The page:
Original Story with Video Clip from News-Press.com
I am often concerned when I think about what my “world” will look like in 20 years.
You should know that “my world,” as it is, consists of aging gay, lesbian and transgender Americans.
I am one of many “out and proud” gay physicians in our great country. It is my vocation to help my patients age the best way they can.
I am not naive, nor are most of my patients and those who love them. Our health care system is in a state of dangerous flux when it comes to caring for a populous that will double in number to more than 7 million in 20 years (70 million over the age of 65 total population, gay and straight and every stripe in between).
What, then, are the most crucial issues of our greying gay population?
We are, first and foremost, Americans, above and beyond anything else. We are proud military veterans, we live in all counties in the U.S.; we are the teachers, laborers, judges, politicians, doctors, lawyers, farmers and just plain folk that make up the beautiful fabric of America.
So when my patients ask me, “Doc, what will happen to me when I get old? Where will I go, and who will look after me?” I take their hand and at the very least let them know they won’t have to go there alone.
But before I could answer some simple questions, I realized I didn’t know half as much as I thought I did about the challenges facing older lesbian, gay and transgender persons.
A big issue that kept screaming at me during my research was “Social Isolation.”
In fact, older LGBT persons are twice as likely to live alone, twice as likely to be single in old age and four times less likely to have children.
Many of my patients are estranged from their biological families.
With Social Isolation comes self-neglect, depression, anxiety and a host of preventable morbidities for our elderly. One fix would be to gravitate to housing situations that are welcoming to us. Indeed this phenomenon is beginning to take form slowly but steadily in cities in the U.S.
Another important call to action should be to our clergy and church members that are of LGBT affirming denominations.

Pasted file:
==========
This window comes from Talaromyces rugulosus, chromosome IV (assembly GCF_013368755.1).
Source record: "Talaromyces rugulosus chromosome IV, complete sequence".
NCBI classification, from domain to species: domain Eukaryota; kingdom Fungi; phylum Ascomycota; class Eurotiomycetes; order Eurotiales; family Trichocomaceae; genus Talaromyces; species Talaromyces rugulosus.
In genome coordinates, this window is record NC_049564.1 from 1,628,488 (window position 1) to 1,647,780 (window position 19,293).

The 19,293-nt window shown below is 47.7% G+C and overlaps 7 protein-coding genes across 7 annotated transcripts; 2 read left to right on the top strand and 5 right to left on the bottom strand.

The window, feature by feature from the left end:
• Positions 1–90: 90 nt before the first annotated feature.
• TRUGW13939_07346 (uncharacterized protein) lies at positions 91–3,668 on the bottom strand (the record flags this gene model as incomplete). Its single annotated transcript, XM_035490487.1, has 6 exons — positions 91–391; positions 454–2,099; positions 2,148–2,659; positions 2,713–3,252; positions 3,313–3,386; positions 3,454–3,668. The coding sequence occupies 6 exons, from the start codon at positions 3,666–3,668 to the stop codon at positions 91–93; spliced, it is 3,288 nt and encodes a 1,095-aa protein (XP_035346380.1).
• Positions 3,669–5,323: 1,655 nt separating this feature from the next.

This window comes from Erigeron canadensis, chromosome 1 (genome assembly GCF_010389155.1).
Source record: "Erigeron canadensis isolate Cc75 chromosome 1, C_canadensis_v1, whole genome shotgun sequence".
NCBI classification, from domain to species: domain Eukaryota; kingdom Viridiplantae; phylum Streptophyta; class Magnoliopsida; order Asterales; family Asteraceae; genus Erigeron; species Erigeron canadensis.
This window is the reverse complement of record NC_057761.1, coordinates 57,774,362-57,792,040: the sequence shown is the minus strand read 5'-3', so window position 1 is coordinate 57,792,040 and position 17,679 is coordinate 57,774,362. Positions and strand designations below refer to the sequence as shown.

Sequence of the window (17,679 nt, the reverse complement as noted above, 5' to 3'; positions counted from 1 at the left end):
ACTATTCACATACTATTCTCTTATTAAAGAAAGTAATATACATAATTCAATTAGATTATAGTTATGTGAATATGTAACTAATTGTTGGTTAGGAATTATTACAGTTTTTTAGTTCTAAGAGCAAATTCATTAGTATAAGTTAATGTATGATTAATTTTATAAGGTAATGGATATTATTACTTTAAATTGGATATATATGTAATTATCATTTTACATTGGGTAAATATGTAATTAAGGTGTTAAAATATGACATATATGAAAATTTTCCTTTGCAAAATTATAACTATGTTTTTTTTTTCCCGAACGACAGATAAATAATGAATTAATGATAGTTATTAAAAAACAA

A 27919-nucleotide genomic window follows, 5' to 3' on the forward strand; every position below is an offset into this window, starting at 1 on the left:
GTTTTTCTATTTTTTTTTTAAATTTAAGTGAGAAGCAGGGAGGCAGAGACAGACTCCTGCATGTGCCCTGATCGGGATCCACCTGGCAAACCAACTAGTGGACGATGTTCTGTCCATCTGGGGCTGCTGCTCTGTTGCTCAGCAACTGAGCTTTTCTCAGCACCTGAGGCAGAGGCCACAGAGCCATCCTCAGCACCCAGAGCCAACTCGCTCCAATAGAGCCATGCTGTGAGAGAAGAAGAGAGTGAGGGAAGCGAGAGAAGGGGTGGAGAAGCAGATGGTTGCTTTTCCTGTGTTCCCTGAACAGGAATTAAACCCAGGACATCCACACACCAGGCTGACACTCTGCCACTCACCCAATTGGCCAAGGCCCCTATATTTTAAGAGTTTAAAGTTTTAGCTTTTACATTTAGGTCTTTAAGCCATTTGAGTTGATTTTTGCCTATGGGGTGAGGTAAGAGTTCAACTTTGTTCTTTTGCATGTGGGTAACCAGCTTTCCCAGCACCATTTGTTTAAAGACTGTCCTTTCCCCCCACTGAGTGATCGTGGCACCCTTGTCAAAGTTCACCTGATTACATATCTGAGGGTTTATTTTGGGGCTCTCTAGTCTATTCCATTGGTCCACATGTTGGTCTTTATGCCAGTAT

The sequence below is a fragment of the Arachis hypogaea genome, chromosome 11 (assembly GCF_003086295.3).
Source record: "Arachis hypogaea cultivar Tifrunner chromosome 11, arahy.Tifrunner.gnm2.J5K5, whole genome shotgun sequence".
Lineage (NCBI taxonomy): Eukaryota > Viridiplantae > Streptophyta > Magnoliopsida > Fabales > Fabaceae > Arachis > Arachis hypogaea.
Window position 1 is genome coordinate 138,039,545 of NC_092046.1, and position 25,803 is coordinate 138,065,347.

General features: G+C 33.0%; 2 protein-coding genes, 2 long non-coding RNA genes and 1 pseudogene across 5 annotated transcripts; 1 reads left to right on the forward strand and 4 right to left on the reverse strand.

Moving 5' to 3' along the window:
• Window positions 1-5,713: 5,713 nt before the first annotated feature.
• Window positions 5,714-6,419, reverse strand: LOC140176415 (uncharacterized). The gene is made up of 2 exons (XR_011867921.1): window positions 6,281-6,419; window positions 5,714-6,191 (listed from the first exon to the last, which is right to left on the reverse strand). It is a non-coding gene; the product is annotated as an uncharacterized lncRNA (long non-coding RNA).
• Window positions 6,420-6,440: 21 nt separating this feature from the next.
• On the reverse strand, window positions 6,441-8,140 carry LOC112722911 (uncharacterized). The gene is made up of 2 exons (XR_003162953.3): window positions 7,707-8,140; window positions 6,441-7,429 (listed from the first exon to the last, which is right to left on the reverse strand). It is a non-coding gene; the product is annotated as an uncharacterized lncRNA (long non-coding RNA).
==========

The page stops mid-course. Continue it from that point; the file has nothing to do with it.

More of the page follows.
What about housing and culturally sensitive health care?
Will Mary and Alice, a loving lesbian couple in a 50-year relationship be able to stay together when they need to enter an Assisted Living Facility or Nursing Home? Will staff even recognize their love?
After navigating a lifetime of discrimination, prejudice and outright hate, will my older patients be told they now have to “go back into the closet” as they become dependent on caregivers they don’t know?
To my fellow physicians, I say, at the very least, be aware that roughly 10 percent of your patients are gay, lesbian and/or transgender. We don’t have to fail so miserably at addressing the needs of our older gay patients.
When we took that oath, yes, the one where we vowed to “do no harm,” did we pretend we could be selective about caring for one of the most vulnerable slices of our society? I don’t think the majority of my colleagues willfully disregard his or her LGBT patients. But how many of us ask who our patients really are? What makes up their world and who loves and cares for them? Who will call or stop by to check on our uniquely special patients when they become ill?
Finally, to my patients, I say the same things I have had said for years: Please eat better foods, don’t smoke, drink less alcohol, and try to get a hobby that takes you out of your house on a regular basis. Move more and laugh when you get the chance.
And, if possible, to the extent you can, live out loud, be counted. You’ve come too far to accept anything less than the best health care, housing and legal rights all Americans have come to expect.
The times they are a changing. Dr. Clint Potter, of Naples, is a veteran of LGBT medicine and a long-standing member of GLMA (Gay and Lesbian Medical Association).